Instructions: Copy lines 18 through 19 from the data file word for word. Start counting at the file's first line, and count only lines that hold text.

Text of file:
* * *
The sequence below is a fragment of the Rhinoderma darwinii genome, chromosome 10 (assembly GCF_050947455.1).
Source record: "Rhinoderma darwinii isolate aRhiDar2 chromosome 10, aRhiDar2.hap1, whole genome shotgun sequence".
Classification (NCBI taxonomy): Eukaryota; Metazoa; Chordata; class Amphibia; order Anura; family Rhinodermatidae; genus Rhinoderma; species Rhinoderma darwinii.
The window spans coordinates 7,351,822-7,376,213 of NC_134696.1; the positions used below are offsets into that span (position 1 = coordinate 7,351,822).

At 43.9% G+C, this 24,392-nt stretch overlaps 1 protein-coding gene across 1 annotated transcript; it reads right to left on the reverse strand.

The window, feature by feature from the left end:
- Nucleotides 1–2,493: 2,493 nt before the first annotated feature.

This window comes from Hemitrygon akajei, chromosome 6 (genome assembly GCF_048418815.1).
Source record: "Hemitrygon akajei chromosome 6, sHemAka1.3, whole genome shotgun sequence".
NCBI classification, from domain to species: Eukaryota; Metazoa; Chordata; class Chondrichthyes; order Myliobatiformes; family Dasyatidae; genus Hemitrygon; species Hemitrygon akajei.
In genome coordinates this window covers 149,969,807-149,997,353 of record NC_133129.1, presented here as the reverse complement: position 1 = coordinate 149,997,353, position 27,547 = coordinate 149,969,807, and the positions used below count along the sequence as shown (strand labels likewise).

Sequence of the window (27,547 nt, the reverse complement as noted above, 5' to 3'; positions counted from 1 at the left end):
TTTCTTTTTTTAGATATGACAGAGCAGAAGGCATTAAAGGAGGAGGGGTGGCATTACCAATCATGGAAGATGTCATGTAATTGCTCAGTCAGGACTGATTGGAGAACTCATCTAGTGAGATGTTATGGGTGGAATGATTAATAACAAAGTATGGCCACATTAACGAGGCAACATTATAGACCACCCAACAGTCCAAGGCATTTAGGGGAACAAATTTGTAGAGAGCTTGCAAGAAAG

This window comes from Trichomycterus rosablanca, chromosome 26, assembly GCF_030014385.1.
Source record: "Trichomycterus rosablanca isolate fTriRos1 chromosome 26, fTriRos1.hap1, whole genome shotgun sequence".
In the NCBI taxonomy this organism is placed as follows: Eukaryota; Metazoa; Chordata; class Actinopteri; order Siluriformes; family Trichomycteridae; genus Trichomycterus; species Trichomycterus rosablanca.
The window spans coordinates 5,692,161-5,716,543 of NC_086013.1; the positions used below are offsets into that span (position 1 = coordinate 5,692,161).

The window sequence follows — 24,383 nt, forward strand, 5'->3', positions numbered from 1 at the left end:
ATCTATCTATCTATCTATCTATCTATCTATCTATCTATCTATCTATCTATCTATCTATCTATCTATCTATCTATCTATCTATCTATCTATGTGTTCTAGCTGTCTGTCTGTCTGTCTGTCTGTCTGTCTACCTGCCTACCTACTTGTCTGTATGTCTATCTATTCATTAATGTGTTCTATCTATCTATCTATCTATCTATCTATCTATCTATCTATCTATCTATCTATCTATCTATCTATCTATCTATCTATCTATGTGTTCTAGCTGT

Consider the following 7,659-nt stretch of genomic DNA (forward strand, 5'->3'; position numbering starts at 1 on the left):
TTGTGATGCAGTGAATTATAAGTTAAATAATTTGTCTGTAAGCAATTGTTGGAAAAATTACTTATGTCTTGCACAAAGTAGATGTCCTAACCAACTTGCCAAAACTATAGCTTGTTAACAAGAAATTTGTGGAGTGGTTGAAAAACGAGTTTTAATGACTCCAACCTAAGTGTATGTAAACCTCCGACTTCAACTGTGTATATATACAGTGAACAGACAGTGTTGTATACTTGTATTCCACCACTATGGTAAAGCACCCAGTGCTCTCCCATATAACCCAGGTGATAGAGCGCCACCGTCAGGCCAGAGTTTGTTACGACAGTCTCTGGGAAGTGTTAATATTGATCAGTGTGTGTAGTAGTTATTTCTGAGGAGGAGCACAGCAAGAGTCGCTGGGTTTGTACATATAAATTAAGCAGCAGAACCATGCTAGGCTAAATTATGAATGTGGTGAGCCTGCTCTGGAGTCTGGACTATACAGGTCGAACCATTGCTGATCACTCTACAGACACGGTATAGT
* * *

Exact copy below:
The window sequence follows — 24,383 nt, forward strand, 5'->3', positions numbered from 1 at the left end:
ATCTATCTATCTATCTATCTATCTATCTATCTATCTATCTATCTATCTATCTATCTATCTATCTATCTATCTATCTATCTATCTATCTATGTGTTCTAGCTGTCTGTCTGTCTGTCTGTCTGTCTGTCTACCTGCCTACCTACTTGTCTGTATGTCTATCTATTCATTAATGTGTTCTATCTATCTATCTATCTATCTATCTATCTATCTATCTATCTATCTATCTATCTATCTATCTATCTATCTATCTATCTATGTGTTCTAGCTGT